A few years back, I took a guided tour of the picturesque Hollywood Cemetery in Richmond, Virginia. Positioned high atop a bluff, this cemetery offers—with more than a little irony—one of the best views of the city’s main attraction: the James River. As our tour group strolled along, I noticed a number of crosses and headstones engraved with a symbol that looked oddly like a dollar sign: capital-S with three vertical lines running through it. Curious to understand if there was a connection between this historic religious symbol and the symbol we use today for currency, I asked the tour guide about it.
This common gravestone insignia, he explained, is actually a symbol derived from the letters IHS. By laying the I and the H on top of the S, you effectively end up with an S overlaid by three vertical lines. And no, this apparently has no commonly accepted link to the US dollar sign, $.
The acronym IHS is called a Christogram, which according to the tour guide—and subsequently confirmed and expanded upon by Wikipedia—is “a combination of letters that forms an abbreviation for the name of Jesus Christ, traditionally used as a Christian symbol.”
So how, exactly, is IHS an abbreviation for Jesus Christ? Well, if you write JC’s name in Greek words, it is ΙΗΣΟΥΣ ΧΡΙΣΤΟΣ. And if you morph that sigma sign, Σ, into an S, then you get IHS as the first three letters in the name Jesus Christ. It was also written ΙΗCΟΥC ΧΡΙCΤΟC at another time in history, so IHC also became a hit in some traditions. Alternatively, you can snag the first and last letters in each Greek word, and you get ICXC, another popular insignia.
Further, because people used to routinely mix up their I’s and J’s, some JHC and JHS acronyms have also floated around. This explains the origin of the mysterious middle initial that arises in the Lord’s name when one stubs their toe, loudly exclaiming Jesus H. Christ!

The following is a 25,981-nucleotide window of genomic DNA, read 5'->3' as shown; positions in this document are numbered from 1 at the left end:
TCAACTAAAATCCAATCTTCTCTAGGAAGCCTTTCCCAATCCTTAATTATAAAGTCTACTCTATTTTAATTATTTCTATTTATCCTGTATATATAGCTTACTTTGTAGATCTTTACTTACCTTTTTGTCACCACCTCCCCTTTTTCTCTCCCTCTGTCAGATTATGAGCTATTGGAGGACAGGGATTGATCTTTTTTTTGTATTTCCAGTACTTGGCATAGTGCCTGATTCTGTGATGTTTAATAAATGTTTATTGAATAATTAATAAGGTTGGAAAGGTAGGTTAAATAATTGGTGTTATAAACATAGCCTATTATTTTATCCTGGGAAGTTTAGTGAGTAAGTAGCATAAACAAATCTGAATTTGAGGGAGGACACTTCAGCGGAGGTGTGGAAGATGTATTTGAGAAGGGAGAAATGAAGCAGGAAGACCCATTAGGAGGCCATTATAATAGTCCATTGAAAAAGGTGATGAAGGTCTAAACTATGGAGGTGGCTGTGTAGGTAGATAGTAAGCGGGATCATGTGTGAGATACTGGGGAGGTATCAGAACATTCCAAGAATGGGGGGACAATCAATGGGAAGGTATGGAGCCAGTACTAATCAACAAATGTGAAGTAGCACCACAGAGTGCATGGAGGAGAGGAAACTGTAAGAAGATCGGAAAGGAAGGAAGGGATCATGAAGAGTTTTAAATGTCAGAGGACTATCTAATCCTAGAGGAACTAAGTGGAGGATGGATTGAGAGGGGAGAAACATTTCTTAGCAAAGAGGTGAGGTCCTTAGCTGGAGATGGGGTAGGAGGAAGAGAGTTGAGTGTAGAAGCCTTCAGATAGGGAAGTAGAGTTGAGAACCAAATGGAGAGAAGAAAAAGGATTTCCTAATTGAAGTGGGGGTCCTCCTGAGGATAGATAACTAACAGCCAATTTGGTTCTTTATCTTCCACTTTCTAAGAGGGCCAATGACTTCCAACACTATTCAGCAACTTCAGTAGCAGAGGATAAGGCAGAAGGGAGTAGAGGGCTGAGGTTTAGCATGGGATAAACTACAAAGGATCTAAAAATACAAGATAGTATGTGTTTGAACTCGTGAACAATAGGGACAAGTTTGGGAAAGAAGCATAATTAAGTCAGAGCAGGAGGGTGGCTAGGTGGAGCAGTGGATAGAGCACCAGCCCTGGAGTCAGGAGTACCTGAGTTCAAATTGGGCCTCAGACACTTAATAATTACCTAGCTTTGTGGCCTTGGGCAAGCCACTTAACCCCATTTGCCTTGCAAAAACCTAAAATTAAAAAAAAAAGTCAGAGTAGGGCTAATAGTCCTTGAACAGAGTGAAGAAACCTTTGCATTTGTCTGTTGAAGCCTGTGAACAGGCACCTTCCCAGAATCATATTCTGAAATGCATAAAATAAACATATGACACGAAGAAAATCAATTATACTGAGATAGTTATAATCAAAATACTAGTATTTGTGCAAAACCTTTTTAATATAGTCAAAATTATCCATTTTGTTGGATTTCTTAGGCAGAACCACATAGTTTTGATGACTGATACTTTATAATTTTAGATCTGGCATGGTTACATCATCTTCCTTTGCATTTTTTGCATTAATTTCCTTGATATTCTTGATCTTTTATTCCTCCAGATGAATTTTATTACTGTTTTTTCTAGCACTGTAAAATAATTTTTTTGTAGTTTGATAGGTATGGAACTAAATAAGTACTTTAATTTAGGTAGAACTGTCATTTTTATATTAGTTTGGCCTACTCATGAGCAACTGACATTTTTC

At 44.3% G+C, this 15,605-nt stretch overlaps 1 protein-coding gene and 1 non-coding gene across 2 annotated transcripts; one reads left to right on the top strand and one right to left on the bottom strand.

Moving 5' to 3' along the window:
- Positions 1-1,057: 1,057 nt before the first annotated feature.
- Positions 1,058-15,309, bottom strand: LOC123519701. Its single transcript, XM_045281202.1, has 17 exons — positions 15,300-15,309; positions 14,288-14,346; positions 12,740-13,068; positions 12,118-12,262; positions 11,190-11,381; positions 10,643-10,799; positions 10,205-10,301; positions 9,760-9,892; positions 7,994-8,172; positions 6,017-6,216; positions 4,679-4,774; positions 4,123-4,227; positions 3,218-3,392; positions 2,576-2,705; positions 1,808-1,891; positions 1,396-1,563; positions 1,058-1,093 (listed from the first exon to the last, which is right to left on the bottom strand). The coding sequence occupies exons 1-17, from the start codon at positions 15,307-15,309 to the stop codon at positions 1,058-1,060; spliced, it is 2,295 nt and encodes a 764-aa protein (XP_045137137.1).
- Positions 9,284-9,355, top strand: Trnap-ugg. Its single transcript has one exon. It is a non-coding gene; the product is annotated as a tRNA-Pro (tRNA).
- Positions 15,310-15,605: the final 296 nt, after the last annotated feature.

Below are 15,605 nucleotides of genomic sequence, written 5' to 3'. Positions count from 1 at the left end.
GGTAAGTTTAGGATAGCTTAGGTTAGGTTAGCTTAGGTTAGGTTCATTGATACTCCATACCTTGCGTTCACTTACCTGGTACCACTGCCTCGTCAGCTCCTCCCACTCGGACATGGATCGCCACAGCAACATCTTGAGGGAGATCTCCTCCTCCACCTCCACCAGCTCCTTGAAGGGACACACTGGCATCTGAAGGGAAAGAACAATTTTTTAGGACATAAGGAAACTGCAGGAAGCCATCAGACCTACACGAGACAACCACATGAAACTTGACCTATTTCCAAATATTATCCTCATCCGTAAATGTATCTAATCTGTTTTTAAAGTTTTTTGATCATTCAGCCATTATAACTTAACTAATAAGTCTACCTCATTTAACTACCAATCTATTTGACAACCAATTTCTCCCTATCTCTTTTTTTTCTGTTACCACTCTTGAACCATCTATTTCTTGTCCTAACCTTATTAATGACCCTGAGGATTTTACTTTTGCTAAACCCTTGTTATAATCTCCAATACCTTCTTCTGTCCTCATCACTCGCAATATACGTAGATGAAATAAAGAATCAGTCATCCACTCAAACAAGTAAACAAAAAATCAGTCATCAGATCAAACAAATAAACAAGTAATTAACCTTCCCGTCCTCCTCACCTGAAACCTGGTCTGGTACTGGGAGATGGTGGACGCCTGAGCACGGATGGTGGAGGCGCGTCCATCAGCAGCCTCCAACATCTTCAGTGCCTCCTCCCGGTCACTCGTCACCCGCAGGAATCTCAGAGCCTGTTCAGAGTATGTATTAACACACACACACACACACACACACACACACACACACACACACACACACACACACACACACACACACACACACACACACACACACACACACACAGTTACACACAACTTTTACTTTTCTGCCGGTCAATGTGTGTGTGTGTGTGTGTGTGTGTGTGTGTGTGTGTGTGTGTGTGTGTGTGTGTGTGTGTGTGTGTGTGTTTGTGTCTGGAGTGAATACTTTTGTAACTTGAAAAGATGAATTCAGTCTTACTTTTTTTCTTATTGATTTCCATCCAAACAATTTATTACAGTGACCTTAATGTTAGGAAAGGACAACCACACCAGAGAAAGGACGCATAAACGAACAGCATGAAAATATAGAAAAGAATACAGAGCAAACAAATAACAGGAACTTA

Taking these ancient acronyms another step, people have cleverly morphed these three-letter nicknames into something known as “backronyms,” which are alternate phrases attributed to existing acronyms. For example, IHS is sometimes interpreted as meaning Iesus Hominum Salvator, or “Jesus, Savior of men” in Latin. “In His Service” or “I Have Suffered” are also bandied about in church settings.
Along these lines, when I was in grade school, I had a friend whose Christian upbringing was a tad conservative. As such, she was taught to never use “xmas” as an abbreviation for Christmas because “it crosses out Christ’s name.” In fact, the origin of this commonly encountered Christogram is rooted in this same history. The letter X—which is the 22nd Greek letter, chi—is the first letter of the word Christ when written in Greek. Hence, the real meaning of xmas is really just Christmas in a squeeze for space.
Perhaps this year, as people grapple with the gift of so much spaciousness, we can dig a little deeper and find more meaning. As an option, there’s a fresh perspective on the reason for the season in Holy Moly: The Story of Duality, Darkness and a Daring Rescue.